Portugal ratifies Hong Kong Convention for safer ship recycling

Portugal is the latest country to accede to IMO’s Hong Kong Convention for the Safe and Environmentally Sound Recycling of Ships.

Image credit IMO

The convention covers the design, construction, operation, and maintenance of ships, and preparation for ship recycling to facilitate safe and environmentally sound recycling, without compromising the safety and operational efficiency of ships.

Under the treaty, ships to be sent for recycling are required to carry an inventory of hazardous materials, specific to each ship. Ship recycling yards are required to provide a Ship Recycling Plan, specifying the manner in which each ship will be recycled, depending on its particulars and its inventory.

Portugal’s H.E. Nuno e Brito, Ambassador Extraordinary and Plenipotentiary, Permanent Representative of Portugal to IMO deposited the instrument of accession with IMO Secretary-General Kitack Lim on 28 March.

The 20 Contracting States to the Convention represent 30.16% of the gross tonnage of the world’s merchant shipping.

These include Belgium, Congo, Croatia, Denmark, Estonia, France, Germany, Ghana, India, Japan, Luxembourg, Malta, Kingdom of the Netherlands, Norway, Panama, Portugal, Sao Tome and Principe, Serbia, Spain and Türkiye.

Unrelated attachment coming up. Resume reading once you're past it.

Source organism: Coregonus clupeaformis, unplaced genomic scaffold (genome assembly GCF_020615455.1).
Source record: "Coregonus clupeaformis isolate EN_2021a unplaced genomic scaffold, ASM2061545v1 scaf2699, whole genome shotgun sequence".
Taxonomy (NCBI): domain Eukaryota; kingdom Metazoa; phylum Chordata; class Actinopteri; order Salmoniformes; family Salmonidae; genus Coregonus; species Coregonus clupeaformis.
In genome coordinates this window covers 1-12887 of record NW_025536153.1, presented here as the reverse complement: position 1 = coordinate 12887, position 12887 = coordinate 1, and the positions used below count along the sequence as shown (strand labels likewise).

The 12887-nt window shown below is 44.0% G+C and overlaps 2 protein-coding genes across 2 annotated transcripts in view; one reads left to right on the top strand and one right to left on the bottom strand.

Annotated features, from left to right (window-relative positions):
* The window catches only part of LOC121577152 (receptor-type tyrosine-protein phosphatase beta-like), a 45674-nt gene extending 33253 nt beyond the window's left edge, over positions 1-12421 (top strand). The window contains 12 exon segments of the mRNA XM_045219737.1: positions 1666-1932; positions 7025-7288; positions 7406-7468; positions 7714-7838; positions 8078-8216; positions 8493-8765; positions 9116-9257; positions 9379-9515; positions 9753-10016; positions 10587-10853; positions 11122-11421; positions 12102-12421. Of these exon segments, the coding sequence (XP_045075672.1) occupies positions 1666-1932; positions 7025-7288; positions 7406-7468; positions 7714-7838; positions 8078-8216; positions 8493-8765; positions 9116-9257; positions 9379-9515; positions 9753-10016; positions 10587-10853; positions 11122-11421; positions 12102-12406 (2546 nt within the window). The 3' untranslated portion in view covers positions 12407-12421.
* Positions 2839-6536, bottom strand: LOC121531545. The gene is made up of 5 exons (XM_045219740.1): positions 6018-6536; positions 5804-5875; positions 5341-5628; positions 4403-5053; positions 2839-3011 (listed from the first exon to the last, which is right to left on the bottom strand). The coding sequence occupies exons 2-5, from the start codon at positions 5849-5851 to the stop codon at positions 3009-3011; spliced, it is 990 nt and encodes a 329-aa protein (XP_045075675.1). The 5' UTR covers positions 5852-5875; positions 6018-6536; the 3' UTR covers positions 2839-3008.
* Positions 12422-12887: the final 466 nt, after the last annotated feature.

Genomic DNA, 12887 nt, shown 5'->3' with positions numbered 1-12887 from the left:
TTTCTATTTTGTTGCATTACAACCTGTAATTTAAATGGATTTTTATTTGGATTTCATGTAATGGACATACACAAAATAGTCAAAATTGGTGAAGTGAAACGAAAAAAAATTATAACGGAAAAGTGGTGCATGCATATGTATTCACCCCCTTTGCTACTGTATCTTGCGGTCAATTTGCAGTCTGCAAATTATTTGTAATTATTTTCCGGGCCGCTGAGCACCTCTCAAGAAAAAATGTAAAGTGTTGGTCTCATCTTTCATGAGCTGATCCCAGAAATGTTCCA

While it has been signed by several countries, it has not yet entered into force as it requires ratification by a minimum of 15 countries representing 40% of the world’s merchant shipping tonnage.

By adhering to safety standards outlined in the Hong Kong Convention, shipbreaking facilities can minimize risks to workers and prevent pollution to surrounding communities. Safe ship recycling also promotes sustainable practices and ensures that hazardous materials are disposed of properly, making it a vital part of the global effort to protect human health and the environment.

While there has been a rise in the ratification of yards in line with the standards of the Hong Kong conventions, over 80 percent of the vessels sent for scrapping still end up on South Asian beaches notorious for poor safety and environmental practices.

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